GQ Wishes You a Happy and Grammatically Correct New Year!

GQ Wishes You a Happy and Grammatically Correct New Year!

Good morning, students, and may I wish each of you a happy, productive, and grammatically correct New Year!

Yes, there is nothing like the start of a new year for resolving never again to commit grammatical faux pas. And the best way to avoid such embarrassment is to learn and remember the rules. That is why Grammar Queen has consented to grace you once again with the benefit of her bounteous wisdom.

This lecture is partially inspired by a news report aired some time ago on a local television station. In the segment, an adult appeared to be addressing a class of elementary students concerning acceptable conduct for handling misunderstandings. Unfortunately, I completely missed the rest of the report because I was distracted by the list of rules the adult was writing on the whiteboard.

Actually, it was the very first rule that I found so profoundly shocking. The sentence read, quite simply:


Say your sorry???????

In this case, Grammar Queen feels quite justified in overusing certain punctuation marks, because she is utterly and absolutely stunned!!!!!

How many mistakes do we find in this instance?

1. The adult should have used the word “you’re,” a contraction for “you are.”

2. The adult allowed this blatant error to be videotaped for local television news coverage, thus revealing her face to an entire metropolitan viewing area.

I understand that the occasional lapse in grammatical good sense happens to the best of us from time to time, and perhaps we can chalk up this person’s mistake to a bad case of nerves. After all, who would not be a teensy bit anxious with a video camera lurking over one’s shoulder while standing before a horde of antsy preadolescents?

All that aside, we come here today to arm ourselves with knowledge. And knowledge, as they say, is power. Power to overcome the grammatical affronts that bombard us nonstop from the ramparts, from the bulwarks, from the–

Excuse me. Myra, you raised your hand? A question, dear?

“Uh, Grammar Queen, sorry for interrupting, but maybe you could just get on with the grammar lesson?”

Ahem. Yes. Of course. And in today’s lesson we will address frequently misused, misspelled, or otherwise confusing words.

Clearly, contractions (or lack thereof, as in the sad example we just described) are among the most often to be misspelled or misused. A contraction, according to Merriam-Webster, is “a shortening of a word, syllable, or word group by omission of one or more sounds or letters.” Normally an apostrophe is inserted at the point of omission.

Let us begin with that dreaded contraction you’re.

You are ➔ you’re

But the problem is that we get in a hurry and confuse the contraction with the possessive pronoun your. One reason for this confusion is because the spoken words sound identical. In other words, they are homonyms.

Yes, homonyms are among the most frustrating culprits of correct usage. Let’s look at a few.

Its (possessive pronoun)
It’s (contraction for “it is”)

They’re (they are)
Their (plural possessive)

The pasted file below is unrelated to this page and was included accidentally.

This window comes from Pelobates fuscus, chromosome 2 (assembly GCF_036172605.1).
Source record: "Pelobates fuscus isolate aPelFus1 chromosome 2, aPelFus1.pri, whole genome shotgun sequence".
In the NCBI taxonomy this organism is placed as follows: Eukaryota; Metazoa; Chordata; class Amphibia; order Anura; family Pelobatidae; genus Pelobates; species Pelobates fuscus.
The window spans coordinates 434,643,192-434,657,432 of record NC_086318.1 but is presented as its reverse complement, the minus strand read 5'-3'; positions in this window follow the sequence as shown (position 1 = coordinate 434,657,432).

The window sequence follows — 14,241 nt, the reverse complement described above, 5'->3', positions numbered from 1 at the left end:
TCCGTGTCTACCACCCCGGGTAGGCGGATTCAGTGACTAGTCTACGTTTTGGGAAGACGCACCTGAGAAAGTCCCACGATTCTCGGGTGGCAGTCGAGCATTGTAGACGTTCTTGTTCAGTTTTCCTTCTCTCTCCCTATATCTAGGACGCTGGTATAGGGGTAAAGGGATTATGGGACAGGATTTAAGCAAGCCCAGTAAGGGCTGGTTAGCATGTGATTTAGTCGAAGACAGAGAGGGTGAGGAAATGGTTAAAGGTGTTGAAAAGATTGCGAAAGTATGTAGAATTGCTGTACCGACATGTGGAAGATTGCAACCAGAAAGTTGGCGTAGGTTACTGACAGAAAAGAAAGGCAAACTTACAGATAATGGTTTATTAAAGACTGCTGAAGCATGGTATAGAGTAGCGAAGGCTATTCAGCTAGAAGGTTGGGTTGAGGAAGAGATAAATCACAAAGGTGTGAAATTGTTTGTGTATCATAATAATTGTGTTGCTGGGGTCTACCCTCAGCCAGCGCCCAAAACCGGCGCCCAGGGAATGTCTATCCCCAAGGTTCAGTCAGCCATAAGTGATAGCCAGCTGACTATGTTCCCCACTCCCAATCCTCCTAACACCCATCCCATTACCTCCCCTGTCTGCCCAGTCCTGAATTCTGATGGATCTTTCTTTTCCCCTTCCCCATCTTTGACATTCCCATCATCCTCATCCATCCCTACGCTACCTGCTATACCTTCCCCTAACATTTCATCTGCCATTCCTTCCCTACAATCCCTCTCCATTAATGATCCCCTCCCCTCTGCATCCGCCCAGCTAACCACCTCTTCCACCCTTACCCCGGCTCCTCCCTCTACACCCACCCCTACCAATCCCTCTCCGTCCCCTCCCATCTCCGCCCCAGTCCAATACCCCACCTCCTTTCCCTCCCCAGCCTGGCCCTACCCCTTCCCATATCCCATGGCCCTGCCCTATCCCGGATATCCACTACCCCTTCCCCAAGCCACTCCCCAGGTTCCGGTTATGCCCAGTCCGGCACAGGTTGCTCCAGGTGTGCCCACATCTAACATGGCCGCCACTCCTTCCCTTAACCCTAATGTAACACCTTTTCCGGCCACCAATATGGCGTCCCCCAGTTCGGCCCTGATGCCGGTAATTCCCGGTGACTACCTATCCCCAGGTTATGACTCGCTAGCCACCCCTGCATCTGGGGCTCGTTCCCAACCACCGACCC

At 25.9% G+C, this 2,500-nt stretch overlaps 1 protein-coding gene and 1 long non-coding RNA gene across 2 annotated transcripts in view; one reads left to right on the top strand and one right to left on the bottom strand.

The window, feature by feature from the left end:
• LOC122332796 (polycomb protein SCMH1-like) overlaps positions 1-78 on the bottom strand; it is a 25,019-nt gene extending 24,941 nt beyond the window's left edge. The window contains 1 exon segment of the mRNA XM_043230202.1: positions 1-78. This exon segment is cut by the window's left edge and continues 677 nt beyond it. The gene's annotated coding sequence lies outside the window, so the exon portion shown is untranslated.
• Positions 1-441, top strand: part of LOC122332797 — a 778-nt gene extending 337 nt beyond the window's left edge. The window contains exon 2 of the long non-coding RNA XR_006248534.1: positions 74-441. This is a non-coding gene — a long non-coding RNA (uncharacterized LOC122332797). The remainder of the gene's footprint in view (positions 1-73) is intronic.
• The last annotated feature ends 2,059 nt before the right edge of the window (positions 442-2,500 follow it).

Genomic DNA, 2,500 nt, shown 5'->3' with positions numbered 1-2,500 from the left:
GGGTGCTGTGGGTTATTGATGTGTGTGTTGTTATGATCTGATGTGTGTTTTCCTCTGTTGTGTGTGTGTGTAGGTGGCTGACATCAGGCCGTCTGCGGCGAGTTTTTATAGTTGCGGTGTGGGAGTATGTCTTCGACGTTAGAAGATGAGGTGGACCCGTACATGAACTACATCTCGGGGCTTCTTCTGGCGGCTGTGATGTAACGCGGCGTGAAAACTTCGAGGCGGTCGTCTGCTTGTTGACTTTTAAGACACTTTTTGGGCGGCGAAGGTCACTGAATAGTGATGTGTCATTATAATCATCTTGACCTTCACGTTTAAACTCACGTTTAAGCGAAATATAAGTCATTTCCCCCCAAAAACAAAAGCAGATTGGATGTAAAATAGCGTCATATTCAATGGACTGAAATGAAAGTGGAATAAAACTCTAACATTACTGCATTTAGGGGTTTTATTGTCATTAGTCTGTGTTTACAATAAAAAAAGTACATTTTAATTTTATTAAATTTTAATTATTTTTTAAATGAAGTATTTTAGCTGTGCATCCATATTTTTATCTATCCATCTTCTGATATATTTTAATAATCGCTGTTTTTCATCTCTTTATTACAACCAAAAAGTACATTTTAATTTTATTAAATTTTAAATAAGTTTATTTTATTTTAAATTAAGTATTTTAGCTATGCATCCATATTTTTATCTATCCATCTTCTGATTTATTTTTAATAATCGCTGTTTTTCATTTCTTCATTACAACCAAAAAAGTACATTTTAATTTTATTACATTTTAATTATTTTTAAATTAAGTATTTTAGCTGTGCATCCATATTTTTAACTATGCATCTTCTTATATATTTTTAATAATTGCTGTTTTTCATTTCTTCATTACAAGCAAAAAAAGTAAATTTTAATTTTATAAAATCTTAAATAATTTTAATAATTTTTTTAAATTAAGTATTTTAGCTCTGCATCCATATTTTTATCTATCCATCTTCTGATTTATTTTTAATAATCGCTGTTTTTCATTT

There (adverb)

Alter (to change)
Altar (a table used for a holy rite)

Compliment (to flatter, enhance)
Complement (to complete)

Led (past tense of lead, to show the way)
Lead (a heavy metal)

Peaked (reached the top)
Piqued (stimulated interest)

The list goes on and on, but in the interest of time let me refer you to this handy online resource

Now let’s discuss a few other problem words. An often confused pair is:

Effect (noun)
Affect (verb)

Although, not to confuse you more, but effect can also be a verb.

Dear me. How to keep all these words straight! Let’s try using them in a sentence.

Myra effected a major overhaul of her main character, and the effect was a much stronger story that affected her readers in meaningful ways.

Now let’s look at a pair of adjectives that are often used incorrectly:

Averse (reluctant)
Adverse (unfavorable)

Sally was averse to speaking directly with her publisher about an adverse term in her contract, so she relied upon her agent to handle the details.

Two words that go the distance when it comes to usage confusion are:

Farther (generally used for measurable or physical distances)
Further (generally used to describe a figurative distance)

Benjamin lives farther from the coast than Peter, but after further consideration they have decided they are quite happy where they are.

No discussion of this nature would be complete without another pair of oft confused homonyms:

Principle (always a noun)
Principal (as a noun, the head of a school, as in “the principal is your pal”); as an adjective, meaning prominent or important)

The principal reason the literature students attended the principal’s lecture was to learn more about the principles of good writing.

And finally (at least for today’s discussion) we have the often confused pair:

Sight (something worth seeing; a device to aid the eye)
Site (location)

Jo arrived at the site of her new dude ranch in Montana and immediately invited her friends and family to enjoy the breathtaking sight.

We cannot begin to cover all the words that belong on this list, so for further study, let me refer you to this handy website I came across. Simply  click on the word groups you want to study, and you can even take a short quiz to check your comprehension.

Caveat: Grammar Queen makes no claims about the accuracy of such sites and cannot be held responsible for any misinformation distributed therefrom.

Now, as our lecture time draws to a close, Grammar Queen is happy to take your questions. Do I see any hands? Yes, you there in the back row. Don’t be shy. Share your questions and comments below, or feel free to send them to me personally using this comment form.

You can also follow Grammar Queen on Twitter


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